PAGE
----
4. Keep refreshments on hand
Keep some easy snacks, coffee, sweet tea, or even just water on hand to offer your guests. Keep meals in the freezer that can be easily shared with a sick friend, or a tired new mother.
5. Be a good listener. Listen for ways to encourage and be a blessing
You always listen better when you look at the person speaking. And once again, it makes them feel significant and valuable to you. Listen for opportunities to share encouragement or even resources with your guest. Maybe you can share a Bible verse that’s meaningful to you or book that has been an encouragement to you.
6. For overnight guests, prepare a space that is comfortable and welcoming
Have a comfortable place for them to stay. Provide extra blankets, toiletries, and the wifi password.
7. Display humility
Express sincere appreciation to them for thinking of you, for feeling that they could stop by, for trusting your listening ear for the problem they might be facing. This is related to some of the previous list, but make every effort to value their visit.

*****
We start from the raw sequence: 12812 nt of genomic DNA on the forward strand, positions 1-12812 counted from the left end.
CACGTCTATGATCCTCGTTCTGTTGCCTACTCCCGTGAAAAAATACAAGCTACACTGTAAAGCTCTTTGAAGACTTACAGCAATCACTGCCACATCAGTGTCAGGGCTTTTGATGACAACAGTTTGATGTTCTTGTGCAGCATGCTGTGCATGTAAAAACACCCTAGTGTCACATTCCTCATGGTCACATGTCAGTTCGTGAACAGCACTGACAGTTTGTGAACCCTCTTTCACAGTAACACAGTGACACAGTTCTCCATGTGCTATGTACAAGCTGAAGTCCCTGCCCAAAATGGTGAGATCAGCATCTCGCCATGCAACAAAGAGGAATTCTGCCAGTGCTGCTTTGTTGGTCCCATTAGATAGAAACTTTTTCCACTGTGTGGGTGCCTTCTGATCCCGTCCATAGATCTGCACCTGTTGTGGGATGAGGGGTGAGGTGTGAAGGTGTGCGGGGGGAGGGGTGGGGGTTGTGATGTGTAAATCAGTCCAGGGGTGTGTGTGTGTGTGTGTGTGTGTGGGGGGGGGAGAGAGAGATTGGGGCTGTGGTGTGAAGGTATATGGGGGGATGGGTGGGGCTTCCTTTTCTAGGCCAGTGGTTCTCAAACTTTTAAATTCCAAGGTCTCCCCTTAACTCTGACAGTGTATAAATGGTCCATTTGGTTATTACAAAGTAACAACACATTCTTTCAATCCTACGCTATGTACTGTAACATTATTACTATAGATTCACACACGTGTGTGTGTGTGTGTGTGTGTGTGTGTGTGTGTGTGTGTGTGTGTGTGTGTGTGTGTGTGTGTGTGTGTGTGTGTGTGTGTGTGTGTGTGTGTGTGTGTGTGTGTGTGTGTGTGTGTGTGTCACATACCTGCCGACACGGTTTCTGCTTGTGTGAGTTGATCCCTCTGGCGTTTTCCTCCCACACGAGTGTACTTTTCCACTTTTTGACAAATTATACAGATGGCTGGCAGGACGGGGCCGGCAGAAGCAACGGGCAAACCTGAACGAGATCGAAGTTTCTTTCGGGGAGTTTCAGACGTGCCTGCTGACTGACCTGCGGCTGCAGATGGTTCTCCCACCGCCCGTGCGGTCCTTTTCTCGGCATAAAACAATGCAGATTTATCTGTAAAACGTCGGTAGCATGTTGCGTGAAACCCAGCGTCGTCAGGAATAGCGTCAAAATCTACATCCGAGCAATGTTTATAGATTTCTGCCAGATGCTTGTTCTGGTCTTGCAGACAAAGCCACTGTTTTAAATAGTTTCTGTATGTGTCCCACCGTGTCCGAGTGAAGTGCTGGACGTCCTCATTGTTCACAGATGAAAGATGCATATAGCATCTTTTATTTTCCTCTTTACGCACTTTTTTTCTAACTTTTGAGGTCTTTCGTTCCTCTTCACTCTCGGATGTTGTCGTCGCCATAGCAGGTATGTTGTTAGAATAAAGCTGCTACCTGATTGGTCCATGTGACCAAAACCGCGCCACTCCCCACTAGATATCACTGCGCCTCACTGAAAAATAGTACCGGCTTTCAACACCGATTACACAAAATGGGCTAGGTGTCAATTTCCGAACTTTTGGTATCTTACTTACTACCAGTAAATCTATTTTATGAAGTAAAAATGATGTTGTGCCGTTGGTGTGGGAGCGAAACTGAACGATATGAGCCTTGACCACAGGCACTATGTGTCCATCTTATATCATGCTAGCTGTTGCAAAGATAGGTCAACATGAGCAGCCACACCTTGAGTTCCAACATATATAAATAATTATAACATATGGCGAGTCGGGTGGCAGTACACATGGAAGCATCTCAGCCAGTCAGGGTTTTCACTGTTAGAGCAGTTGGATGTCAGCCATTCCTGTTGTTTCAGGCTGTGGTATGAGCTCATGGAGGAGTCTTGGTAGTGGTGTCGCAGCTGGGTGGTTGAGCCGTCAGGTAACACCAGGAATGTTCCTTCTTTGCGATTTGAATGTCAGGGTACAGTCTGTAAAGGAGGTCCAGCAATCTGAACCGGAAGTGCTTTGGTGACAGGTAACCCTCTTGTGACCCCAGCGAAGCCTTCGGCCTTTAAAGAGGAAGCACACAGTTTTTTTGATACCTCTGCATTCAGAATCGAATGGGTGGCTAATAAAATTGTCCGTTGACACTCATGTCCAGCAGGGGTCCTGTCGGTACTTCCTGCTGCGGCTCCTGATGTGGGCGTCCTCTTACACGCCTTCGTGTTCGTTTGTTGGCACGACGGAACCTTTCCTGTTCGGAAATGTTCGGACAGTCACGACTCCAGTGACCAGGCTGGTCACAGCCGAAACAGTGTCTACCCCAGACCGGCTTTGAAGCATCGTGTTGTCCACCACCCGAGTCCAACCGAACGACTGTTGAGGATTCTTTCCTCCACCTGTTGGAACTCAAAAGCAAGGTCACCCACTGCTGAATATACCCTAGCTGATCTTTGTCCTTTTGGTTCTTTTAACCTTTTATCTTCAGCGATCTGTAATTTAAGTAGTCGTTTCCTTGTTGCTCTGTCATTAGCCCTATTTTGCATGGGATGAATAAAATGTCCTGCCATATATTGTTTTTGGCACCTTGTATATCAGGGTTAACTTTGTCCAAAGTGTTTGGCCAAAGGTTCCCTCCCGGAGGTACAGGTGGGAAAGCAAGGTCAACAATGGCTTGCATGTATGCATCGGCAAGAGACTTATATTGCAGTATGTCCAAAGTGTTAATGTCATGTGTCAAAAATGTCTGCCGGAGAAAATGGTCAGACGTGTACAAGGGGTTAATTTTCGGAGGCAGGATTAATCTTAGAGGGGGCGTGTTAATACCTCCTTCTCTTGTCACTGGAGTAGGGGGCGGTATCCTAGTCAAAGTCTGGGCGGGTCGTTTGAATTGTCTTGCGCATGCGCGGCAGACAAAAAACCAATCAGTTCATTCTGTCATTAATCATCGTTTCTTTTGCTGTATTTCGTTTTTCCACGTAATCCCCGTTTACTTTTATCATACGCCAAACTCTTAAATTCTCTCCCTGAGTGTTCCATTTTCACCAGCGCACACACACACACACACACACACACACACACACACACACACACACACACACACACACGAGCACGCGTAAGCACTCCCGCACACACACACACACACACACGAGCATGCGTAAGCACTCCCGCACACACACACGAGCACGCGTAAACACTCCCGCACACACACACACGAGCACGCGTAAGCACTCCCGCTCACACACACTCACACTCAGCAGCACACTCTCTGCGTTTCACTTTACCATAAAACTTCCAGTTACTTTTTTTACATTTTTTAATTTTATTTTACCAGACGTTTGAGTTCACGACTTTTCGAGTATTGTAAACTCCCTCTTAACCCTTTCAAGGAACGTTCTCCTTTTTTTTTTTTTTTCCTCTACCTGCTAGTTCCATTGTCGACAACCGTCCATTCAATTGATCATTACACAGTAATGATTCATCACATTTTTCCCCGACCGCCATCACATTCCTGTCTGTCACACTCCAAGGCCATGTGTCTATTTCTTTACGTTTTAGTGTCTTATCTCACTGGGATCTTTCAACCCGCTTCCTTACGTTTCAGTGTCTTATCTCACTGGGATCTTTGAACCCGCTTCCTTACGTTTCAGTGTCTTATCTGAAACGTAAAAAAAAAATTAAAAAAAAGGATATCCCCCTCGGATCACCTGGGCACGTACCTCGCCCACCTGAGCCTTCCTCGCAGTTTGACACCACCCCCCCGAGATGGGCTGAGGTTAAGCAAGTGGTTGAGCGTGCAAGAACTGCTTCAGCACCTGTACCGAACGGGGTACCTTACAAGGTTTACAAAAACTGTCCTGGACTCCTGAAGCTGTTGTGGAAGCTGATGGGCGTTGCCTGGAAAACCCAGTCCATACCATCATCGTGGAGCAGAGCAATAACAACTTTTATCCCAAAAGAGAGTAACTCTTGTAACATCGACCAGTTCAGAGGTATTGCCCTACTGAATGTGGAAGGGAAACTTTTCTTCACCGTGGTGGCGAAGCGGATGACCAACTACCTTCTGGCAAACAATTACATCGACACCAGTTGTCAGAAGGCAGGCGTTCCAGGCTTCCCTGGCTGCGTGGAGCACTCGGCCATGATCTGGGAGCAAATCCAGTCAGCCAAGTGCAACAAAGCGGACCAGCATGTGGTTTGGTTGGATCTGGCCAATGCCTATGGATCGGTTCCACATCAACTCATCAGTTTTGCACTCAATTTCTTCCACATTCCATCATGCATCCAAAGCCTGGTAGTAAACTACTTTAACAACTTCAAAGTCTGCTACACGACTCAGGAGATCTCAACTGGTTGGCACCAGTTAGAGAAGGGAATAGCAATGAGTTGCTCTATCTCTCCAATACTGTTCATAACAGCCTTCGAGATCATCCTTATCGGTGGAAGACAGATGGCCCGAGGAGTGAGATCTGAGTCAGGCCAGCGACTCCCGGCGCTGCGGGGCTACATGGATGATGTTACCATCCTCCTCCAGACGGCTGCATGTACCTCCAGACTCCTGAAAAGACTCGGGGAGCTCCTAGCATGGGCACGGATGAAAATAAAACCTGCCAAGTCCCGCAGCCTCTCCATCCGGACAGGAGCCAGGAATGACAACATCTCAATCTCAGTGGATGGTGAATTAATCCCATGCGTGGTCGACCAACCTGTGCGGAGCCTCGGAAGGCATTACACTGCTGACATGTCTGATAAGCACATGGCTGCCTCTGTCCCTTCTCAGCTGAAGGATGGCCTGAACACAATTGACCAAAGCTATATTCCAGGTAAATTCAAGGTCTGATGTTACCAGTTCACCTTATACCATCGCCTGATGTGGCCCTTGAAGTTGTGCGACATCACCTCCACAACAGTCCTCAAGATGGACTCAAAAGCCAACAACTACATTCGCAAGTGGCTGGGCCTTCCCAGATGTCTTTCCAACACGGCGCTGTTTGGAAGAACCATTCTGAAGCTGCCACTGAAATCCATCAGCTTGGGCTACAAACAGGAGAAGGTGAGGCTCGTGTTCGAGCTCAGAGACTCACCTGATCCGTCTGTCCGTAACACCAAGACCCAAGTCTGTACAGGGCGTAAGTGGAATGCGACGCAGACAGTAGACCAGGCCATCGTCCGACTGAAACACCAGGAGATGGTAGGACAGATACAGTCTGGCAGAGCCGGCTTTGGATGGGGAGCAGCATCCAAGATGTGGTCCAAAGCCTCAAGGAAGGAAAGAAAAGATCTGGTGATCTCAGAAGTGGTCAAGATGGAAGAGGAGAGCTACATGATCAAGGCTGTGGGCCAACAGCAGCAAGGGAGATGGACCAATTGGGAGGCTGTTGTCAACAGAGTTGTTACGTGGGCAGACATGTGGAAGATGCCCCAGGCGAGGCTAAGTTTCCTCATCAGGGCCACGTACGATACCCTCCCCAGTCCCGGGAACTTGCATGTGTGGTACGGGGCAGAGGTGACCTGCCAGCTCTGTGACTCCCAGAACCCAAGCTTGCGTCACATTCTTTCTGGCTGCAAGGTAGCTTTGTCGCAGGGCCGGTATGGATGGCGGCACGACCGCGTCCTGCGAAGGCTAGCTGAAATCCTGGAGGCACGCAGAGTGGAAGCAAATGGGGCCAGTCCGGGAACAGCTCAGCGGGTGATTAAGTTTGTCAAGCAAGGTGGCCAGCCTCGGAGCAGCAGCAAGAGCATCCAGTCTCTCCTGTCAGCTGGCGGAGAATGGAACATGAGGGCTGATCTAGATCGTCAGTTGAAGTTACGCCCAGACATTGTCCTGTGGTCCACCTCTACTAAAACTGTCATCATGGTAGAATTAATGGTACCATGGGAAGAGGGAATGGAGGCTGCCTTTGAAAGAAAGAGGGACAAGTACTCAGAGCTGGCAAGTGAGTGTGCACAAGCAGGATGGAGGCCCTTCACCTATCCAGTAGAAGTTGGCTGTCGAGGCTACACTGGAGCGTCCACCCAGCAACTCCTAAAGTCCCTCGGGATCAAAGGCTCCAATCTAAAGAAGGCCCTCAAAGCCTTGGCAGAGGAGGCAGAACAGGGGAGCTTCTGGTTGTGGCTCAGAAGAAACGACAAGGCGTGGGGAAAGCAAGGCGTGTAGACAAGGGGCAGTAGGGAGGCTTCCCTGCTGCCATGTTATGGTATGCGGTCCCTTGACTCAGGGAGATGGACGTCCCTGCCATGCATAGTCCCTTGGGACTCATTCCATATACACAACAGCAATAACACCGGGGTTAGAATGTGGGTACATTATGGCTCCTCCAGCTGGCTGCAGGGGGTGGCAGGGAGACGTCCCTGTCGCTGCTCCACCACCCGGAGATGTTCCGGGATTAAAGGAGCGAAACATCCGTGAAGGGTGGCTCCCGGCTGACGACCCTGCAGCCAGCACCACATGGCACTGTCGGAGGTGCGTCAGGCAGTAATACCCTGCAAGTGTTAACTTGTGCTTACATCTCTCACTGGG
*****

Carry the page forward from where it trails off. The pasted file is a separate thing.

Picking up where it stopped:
8. Be yourself
Without a doubt, some people are gifted to be better at cooking or decorating. Some people have a larger home or a smaller home. Some people have the newest furniture, others have some folding chairs. Whatever your situation might be, everyone can, and should, practice hospitality. Because at the end of the day, it is not about the place; it is about the person. It is not about your creativity; it is about your character.
1 Peter 4:9-10 says, “Offer hospitality to one another without grumbling. 10 Each of you should use whatever gift you have received to serve others, as faithful stewards of God’s grace in its various forms.”